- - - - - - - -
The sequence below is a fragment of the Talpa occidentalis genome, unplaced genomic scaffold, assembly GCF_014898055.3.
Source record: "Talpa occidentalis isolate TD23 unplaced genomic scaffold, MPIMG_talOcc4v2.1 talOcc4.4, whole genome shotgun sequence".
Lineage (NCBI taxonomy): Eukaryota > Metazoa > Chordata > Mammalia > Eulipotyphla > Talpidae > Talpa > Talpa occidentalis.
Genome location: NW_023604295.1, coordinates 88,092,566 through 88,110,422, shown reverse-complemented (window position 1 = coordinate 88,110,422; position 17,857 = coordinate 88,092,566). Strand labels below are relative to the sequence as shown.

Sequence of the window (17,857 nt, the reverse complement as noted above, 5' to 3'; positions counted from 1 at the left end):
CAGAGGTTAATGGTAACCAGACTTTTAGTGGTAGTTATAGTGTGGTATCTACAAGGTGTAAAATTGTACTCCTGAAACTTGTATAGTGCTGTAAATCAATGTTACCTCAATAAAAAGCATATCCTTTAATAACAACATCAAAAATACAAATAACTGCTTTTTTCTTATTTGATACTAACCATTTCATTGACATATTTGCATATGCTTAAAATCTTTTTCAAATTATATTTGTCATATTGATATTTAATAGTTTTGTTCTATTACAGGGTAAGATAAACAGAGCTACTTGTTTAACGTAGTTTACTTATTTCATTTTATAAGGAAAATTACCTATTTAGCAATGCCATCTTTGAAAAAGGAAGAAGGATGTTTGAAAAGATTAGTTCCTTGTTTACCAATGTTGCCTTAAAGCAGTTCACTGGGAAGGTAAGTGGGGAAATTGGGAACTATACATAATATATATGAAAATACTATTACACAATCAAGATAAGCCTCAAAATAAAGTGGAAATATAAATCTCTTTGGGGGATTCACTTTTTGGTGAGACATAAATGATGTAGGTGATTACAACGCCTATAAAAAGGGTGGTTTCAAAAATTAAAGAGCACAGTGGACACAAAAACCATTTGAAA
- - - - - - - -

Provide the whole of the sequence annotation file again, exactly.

The sequence below is a fragment of the Talpa occidentalis genome, unplaced genomic scaffold, assembly GCF_014898055.3.
Source record: "Talpa occidentalis isolate TD23 unplaced genomic scaffold, MPIMG_talOcc4v2.1 talOcc4.4, whole genome shotgun sequence".
Lineage (NCBI taxonomy): Eukaryota > Metazoa > Chordata > Mammalia > Eulipotyphla > Talpidae > Talpa > Talpa occidentalis.
Genome location: NW_023604295.1, coordinates 88,092,566 through 88,110,422, shown reverse-complemented (window position 1 = coordinate 88,110,422; position 17,857 = coordinate 88,092,566). Strand labels below are relative to the sequence as shown.

Sequence of the window (17,857 nt, the reverse complement as noted above, 5' to 3'; positions counted from 1 at the left end):
CAGAGGTTAATGGTAACCAGACTTTTAGTGGTAGTTATAGTGTGGTATCTACAAGGTGTAAAATTGTACTCCTGAAACTTGTATAGTGCTGTAAATCAATGTTACCTCAATAAAAAGCATATCCTTTAATAACAACATCAAAAATACAAATAACTGCTTTTTTCTTATTTGATACTAACCATTTCATTGACATATTTGCATATGCTTAAAATCTTTTTCAAATTATATTTGTCATATTGATATTTAATAGTTTTGTTCTATTACAGGGTAAGATAAACAGAGCTACTTGTTTAACGTAGTTTACTTATTTCATTTTATAAGGAAAATTACCTATTTAGCAATGCCATCTTTGAAAAAGGAAGAAGGATGTTTGAAAAGATTAGTTCCTTGTTTACCAATGTTGCCTTAAAGCAGTTCACTGGGAAGGTAAGTGGGGAAATTGGGAACTATACATAATATATATGAAAATACTATTACACAATCAAGATAAGCCTCAAAATAAAGTGGAAATATAAATCTCTTTGGGGGATTCACTTTTTGGTGAGACATAAATGATGTAGGTGATTACAACGCCTATAAAAAGGGTGGTTTCAAAAATTAAAGAGCACAGTGGACACAAAAACCATTTGAAA